Pecans, although one of the most recently domesticated major crops has been an important part of southern U.S. diet and culture since before the arrival of European settlers. Fur traders originally brought the pecan to the U.S. Atlantic Coast from Illinois, calling them “Illinois nuts.”  The term pecan was coined by the Algonquin Indians, a North American tribe located in the southwest. It originated from their word “pacane”, which means a nut that needs to be cracked with a stone.

Georgia Pecans – Although pecans are highly favored in Georgia today, Georgia farmers were somewhat hesitant in accepting the benefits of this nut at first. It wasn’t until the late 1800s that several individual Georgia landowners began producing and marketing pecans on a small scale. In Savannah, there was about ninety-seven total acres by 1889.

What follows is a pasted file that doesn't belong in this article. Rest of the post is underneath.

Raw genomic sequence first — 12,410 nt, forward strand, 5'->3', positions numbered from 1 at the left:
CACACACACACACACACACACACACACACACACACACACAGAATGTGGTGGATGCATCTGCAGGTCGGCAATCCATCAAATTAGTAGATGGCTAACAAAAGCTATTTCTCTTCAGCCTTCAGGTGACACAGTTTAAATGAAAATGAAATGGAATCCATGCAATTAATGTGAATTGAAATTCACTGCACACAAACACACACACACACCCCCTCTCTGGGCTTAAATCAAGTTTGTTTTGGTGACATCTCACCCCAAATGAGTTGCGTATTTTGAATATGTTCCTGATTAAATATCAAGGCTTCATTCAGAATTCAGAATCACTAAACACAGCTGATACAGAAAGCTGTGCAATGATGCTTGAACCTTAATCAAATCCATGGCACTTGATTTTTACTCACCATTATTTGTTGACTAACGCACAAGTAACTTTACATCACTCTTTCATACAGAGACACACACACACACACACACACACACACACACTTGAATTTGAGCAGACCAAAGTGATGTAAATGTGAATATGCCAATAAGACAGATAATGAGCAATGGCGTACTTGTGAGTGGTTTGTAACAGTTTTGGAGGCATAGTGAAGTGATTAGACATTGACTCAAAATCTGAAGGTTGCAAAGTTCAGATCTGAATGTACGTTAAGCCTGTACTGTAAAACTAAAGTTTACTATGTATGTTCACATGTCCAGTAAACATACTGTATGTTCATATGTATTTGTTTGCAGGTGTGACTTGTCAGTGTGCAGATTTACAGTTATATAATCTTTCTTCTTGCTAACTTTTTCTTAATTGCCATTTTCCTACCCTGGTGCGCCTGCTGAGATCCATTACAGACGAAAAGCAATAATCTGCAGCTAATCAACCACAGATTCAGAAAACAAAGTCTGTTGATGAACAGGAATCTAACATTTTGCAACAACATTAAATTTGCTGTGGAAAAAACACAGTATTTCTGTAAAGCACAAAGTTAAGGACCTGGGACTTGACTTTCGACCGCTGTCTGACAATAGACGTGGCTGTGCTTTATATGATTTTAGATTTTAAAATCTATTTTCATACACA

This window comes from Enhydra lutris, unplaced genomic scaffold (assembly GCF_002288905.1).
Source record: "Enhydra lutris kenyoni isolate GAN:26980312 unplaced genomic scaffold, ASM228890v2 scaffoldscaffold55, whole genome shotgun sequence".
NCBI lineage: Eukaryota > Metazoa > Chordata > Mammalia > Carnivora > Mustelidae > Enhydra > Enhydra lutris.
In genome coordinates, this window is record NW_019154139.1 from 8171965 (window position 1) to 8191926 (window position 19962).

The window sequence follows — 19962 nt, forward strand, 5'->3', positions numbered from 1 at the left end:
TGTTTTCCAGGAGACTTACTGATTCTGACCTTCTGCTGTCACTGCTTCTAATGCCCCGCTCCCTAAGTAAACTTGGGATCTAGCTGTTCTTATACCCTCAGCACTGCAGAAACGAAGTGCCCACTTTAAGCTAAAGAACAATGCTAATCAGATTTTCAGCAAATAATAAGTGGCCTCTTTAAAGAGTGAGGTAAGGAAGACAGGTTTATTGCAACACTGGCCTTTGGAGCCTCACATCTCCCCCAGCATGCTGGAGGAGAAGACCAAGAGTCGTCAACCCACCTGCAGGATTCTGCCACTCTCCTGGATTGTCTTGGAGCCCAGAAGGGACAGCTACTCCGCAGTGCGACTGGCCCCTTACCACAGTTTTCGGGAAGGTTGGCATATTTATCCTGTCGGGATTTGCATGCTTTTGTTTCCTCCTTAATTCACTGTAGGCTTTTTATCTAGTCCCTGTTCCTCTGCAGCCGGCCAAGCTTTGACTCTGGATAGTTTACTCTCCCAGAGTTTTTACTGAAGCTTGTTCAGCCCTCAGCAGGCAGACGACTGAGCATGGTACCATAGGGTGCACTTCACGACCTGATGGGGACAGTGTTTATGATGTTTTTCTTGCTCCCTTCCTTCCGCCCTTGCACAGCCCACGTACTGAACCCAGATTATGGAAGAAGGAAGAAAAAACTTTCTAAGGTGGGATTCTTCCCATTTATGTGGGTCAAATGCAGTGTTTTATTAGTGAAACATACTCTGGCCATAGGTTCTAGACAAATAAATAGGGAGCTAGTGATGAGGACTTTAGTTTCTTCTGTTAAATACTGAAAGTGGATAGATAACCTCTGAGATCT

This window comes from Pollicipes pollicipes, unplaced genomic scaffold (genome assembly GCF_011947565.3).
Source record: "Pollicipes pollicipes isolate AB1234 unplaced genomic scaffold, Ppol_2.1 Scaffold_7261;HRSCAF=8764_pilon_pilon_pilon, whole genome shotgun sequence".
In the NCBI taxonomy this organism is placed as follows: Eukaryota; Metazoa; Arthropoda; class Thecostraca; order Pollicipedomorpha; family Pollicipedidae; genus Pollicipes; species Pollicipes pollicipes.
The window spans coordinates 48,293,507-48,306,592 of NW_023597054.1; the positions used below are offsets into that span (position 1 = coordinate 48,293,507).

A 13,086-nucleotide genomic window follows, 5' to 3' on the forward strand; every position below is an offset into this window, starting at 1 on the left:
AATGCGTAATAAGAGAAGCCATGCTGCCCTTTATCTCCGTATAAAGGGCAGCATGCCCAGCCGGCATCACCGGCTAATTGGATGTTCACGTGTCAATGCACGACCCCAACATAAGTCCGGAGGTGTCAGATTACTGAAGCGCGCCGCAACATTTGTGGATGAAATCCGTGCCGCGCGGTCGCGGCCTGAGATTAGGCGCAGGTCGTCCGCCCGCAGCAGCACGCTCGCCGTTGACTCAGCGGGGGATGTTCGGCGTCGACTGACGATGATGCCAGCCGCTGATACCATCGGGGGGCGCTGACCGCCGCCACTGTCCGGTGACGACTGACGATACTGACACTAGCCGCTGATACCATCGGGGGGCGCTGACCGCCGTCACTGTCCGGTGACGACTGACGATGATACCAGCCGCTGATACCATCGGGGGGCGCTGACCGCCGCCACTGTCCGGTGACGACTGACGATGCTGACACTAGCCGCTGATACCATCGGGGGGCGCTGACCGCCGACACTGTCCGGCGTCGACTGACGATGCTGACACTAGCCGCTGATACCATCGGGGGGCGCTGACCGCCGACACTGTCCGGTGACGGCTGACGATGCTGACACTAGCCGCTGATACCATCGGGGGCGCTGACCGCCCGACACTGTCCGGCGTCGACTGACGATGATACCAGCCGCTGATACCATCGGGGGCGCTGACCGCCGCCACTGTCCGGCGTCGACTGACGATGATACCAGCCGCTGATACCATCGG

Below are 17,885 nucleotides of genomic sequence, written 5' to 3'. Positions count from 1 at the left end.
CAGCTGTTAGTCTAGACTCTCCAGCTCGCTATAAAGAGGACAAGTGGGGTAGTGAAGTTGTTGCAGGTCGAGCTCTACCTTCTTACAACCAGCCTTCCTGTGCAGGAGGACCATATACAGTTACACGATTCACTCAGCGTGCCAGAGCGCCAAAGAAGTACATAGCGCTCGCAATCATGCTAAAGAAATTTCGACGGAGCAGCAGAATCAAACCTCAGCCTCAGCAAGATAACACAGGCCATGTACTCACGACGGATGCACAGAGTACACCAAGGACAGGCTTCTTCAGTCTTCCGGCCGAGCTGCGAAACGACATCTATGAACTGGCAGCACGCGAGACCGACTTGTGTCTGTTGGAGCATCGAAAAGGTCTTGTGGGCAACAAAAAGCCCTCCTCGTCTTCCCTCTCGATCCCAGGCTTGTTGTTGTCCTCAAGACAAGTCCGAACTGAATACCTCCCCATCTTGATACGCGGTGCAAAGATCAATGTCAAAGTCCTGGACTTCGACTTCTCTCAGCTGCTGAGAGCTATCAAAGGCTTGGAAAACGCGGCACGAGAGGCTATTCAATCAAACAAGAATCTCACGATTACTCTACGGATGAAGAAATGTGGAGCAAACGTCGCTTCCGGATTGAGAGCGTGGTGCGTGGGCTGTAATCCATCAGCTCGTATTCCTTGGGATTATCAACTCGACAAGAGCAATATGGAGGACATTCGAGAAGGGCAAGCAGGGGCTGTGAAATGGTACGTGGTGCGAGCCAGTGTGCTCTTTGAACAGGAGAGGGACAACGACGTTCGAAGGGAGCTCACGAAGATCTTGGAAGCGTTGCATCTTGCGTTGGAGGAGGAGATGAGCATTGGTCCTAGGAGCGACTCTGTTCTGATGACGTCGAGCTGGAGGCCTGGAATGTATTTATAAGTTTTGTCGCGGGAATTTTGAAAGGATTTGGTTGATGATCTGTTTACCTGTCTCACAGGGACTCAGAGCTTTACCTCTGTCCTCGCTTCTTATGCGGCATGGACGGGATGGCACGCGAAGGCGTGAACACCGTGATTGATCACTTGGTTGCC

By the 1950s, Georgia had become the country’s leading producer of pecans and remains the largest pecan-producing state in the nation to date.  Georgia pecan trees are one of the largest fruit-bearing trees with just one acre of pecan trees producing about 1,000 pounds of pecans. Today, more than 500 varieties of pecans exist with over 1,000 cultivars being released over the history of pecan culture.

The United States produces 80% of the world’s pecans (according to Tropical Foods) https://www.tropicalfoods.com/blog/pecan-tree-facts/

It takes 12 years for a pecan tree to mature. When grown in ideal conditions, it can live and stay productive for over 200 years.

Pecan wood is often utilized for the manufacturing of furniture, paneling and flooring.